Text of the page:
Alzheimer’s Disease is a progressive brain disorder that slowly destroys memory, thinking skills, and the ability to carry out everyday tasks. This chronic neurodegenerative disease the sixth leading cause of death in the United States. A mind-blowing statistics by Texas Health and Human Services demonstrated that approximately 5.8 million Americans of all ages are living with Alzheimer’s disease in 2019.
Most symptoms of this irreversible disease appear when people are in their mid-60s. The most common symptom of Alzheimer’s is memory problems. Some people with issues with their memory often have a condition called mild cognitive impairment which results in more frequent incidences of forgetfulness, but does not affect daily function.
As Alzheimer’s disease advances, many people experience more memory loss and difficulty in thinking or performing daily activities. They may repeat what they already said or have abrupt changes in personality and behavior. When the disease gets to the severe stage, people have a hard time functioning: patients suffer from hallucinations, delusions, and paranoia. People with severe Alzheimer’s are mostly bedridden and are completely dependent on others.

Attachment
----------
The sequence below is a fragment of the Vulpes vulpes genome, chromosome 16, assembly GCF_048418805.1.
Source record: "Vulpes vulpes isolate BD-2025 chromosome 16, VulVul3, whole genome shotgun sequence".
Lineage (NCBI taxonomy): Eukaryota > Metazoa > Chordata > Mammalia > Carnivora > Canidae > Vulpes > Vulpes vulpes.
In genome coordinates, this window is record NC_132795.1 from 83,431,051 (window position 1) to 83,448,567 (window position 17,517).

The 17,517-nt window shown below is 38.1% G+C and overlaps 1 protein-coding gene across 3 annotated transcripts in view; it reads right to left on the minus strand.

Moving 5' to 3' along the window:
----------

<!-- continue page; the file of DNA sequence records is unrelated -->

The effects of Alzheimer’s disease are alarming and should be researched thoroughly. Countless researches have been conducted to detect Alzheimer’s in its early stages. As more people get the diagnosis of Alzheimer’s, it becomes crucial for researchers to find solutions. For example biomarkers are biological signs in images of the brain that can recognize people with mild cognitive impairment as well as those who are at risk. Brain imaging and neuroimaging can also detect Alzheimer’s; it provides structural information about the shape, position, and volume of the brain.
According to the Alzheimer’s Association, “Regular physical exercise may be a beneficial strategy to lower the risk of Alzheimer’s and vascular dementia. Exercise may directly benefit brain cells by increasing blood and oxygen flow in the brain.” Exercising has many medical benefits and can prevent Alzheimer’s to an extent. Diets like the Meditteranean and Dietary Approaches to Stop Hypertension emphasizes patients to consume fruits, vegetables, fat-free, and low-fat products. It is important to eat healthy foods that can reduce the chances of getting Alzheimer’s and other memory affecting diseases.
Even though there is a slight chance of finding a cure for Alzheimer’s disease, there can be medical breakthroughs to stop progression of the disease. Researchers and scientists have currently found many drugs that can possibly prevent the disease from occuring. Foods like walnuts and green tea are not only known for preventing the disease, but also for delaying the symptoms of Alzheimer’s. In the near future, many more types of treatment and medicine are waiting to be found.
Rachel Lee, Grade 10
The Science Academy